Friday, February 7, 2014

bless the Lord, oh my soul!

Growing up in a very conservative church for over 13 years, my understanding of worship was singing several hymns in a Sunday service. It wasn’t until I came to ROCKHARBOR that I saw worship in a whole different way. Loud music. Hands clapping. Arms raised. Joyful singing. And so much more. It was different—way different—from anything I had seen and experienced growing up; however, there was something so intimate about how the people were singing. They weren’t just reading words on a screen; they were singing to God. It was beautiful, and I wanted to be a part of it.
So when worship pastor Keri Fox shared her first experience worshipping God, I was glad that I wasn’t the only one that shared a similar experience.
This weekend’s sermon was about why we worship. It sounds silly to think as Christians we should be asking ourselves that question; but if we really are honest with ourselves and really want to grow intimately in our relationship with God, than I believe this is a question we need to ask ourselves to keep us in check with where our hearts lie when we worship Him. Initially I thought worship was just singing songs at a church; however, worship goes beyond the words I sing in a building; it is a lifestyle, a calling … something we were born to do.
Keri shared these verses, which fit appropriately to this series:
“Shout for joy to the Lord, all the earth. Worship the Lord with gladness; come before him with joyful songs. Know that the Lord is God. It is he who made us, and we are his; we are his people, the sheep of his pasture. Enter his gates with thanksgiving and his courts with praise; give thanks to him and praise his name. For the Lord is good and his love endures forever; his faithfulness continues through all generations.” -Psalm 100:1-5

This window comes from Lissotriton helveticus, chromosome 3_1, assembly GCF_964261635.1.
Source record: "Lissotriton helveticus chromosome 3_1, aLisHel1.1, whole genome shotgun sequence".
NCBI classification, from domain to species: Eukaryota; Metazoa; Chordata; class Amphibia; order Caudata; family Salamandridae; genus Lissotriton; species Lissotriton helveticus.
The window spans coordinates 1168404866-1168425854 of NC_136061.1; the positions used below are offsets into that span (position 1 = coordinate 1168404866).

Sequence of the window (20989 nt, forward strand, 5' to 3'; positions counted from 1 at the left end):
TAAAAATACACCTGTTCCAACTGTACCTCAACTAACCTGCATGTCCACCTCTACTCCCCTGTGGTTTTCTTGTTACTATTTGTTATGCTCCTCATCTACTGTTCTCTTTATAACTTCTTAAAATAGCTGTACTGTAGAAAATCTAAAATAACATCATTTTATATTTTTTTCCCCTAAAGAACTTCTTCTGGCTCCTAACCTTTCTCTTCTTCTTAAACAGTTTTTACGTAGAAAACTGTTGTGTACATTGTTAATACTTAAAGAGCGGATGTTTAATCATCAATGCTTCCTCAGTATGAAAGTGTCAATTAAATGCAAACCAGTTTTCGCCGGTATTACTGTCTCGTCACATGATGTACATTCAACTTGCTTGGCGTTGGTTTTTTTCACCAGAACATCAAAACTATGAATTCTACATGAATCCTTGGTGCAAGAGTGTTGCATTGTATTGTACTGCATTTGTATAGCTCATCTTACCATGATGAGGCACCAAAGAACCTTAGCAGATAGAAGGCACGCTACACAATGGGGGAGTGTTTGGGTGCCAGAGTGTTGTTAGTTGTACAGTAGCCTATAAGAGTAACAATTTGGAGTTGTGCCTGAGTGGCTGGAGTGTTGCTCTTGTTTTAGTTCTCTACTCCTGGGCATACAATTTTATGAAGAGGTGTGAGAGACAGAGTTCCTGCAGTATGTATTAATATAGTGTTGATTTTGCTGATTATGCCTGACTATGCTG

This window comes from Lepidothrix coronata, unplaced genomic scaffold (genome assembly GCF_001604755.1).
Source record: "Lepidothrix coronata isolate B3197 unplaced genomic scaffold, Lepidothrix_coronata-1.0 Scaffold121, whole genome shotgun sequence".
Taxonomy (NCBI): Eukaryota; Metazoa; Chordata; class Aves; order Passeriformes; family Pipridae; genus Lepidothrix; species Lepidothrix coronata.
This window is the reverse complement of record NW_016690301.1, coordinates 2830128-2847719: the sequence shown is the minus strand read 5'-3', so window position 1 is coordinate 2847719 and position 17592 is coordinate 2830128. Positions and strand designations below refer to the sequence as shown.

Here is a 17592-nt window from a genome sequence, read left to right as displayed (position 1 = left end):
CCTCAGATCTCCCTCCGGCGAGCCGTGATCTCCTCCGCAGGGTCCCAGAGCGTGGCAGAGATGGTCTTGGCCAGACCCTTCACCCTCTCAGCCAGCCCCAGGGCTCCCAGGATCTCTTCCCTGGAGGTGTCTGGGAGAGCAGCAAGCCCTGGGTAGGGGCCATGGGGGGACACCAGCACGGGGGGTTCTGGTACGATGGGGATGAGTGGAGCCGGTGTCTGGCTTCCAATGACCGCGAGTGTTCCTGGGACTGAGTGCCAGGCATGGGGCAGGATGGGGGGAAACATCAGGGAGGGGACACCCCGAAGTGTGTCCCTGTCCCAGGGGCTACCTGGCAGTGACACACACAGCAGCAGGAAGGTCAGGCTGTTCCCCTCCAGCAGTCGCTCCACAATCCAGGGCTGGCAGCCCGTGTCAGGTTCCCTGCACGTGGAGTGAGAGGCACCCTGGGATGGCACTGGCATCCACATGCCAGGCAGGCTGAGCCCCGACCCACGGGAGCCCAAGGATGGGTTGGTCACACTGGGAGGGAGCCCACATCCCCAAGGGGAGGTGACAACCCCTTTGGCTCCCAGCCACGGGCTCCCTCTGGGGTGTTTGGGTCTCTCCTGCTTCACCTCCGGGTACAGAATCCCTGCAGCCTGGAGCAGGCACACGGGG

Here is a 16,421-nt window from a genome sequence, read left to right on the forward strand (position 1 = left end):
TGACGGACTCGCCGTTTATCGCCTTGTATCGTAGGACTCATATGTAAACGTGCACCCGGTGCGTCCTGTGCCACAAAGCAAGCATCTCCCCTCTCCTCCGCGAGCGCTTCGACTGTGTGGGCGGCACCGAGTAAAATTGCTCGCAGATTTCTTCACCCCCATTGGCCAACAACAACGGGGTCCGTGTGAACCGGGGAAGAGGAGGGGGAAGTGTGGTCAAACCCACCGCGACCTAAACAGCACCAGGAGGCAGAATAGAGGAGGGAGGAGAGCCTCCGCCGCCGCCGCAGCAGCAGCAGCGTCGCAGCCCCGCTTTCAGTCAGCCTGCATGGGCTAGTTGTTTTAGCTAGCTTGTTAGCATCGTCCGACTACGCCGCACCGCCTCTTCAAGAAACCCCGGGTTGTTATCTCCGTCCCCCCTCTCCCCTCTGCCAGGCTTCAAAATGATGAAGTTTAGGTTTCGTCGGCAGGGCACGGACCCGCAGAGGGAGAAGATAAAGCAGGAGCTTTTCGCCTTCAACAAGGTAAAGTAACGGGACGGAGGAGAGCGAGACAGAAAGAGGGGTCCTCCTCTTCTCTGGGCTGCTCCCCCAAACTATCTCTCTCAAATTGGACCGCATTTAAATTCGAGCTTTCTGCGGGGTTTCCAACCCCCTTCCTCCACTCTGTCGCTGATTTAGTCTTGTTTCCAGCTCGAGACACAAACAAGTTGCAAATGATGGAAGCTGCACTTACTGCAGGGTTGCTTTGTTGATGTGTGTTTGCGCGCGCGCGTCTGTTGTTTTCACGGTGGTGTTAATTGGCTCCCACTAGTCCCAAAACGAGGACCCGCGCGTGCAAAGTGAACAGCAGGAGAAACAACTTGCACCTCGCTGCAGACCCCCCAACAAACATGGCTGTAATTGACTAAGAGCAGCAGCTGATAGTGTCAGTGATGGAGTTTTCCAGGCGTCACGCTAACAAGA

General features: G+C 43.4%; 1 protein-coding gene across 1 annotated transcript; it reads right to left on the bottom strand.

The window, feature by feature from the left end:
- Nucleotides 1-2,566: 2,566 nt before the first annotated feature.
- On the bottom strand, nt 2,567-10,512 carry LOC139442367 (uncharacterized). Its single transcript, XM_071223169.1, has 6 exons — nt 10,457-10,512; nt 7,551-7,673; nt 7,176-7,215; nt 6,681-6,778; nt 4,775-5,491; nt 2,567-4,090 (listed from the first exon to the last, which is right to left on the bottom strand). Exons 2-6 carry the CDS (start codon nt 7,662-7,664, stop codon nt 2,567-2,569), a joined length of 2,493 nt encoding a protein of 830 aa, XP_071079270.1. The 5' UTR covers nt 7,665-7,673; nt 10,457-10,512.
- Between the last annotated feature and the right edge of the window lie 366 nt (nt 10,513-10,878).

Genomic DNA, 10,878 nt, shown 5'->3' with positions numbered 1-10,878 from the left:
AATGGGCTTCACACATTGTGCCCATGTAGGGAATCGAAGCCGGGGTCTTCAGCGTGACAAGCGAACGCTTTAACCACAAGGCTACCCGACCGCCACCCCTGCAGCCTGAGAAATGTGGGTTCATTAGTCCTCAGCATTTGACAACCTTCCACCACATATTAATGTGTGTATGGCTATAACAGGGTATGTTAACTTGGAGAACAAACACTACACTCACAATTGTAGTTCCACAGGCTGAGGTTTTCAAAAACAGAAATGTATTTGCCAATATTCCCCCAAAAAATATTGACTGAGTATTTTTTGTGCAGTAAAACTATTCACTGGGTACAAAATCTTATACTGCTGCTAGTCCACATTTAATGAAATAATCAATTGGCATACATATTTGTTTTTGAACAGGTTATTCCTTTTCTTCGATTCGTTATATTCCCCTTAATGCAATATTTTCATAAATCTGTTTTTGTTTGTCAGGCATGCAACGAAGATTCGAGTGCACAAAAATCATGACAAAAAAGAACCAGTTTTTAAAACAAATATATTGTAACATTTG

We have a strong invitation to worship God because it is His will that we should serve Him, devote ourselves to His service, and employ ourselves in it.  We do not only serve Him in everything we do, but we also come before His presence in the opportunities He appoints us. God gives us joy. We rejoice in Him. And we always give Him thanks. It’s not about how good we sing, but remembering why we sing.
How often do we place ourselves in a posture of asking God to fix our silly problems? That instead of thanking Him for everything—for the air we breathe, for good health, for loving us, etc.—we run through our list of frustrations and “concerns”? The beginning of the passage begins with “Shout for joy to the Lord, all the earth.” It doesn’t say, “Shout your frustrations to the Lord.” He is God and He is good. Because we acknowledge that He is the one who created us, we owe ourselves to Him by thanking Him.
God desires us to draw near to Him. As Keri said, when we worship we sing to someone. We’re being heard by Him; it’s the way we talk to Him. God delights in our praises. He doesn’t need anything from us, yet He allows us to praise Him. How crazy is that?
Sometimes it’s good to ask yourself this question: Why do I worship God? It’s easy for us to know what worship is and how we need to worship. And we become content with that. But we oftentimes overlook the why, which is just as important, and perhaps even more. When we begin our day thanking Him, that kind of attitude and posture will dictate how the rest of our day will look like. And God, because He is God and is so good, will take care us.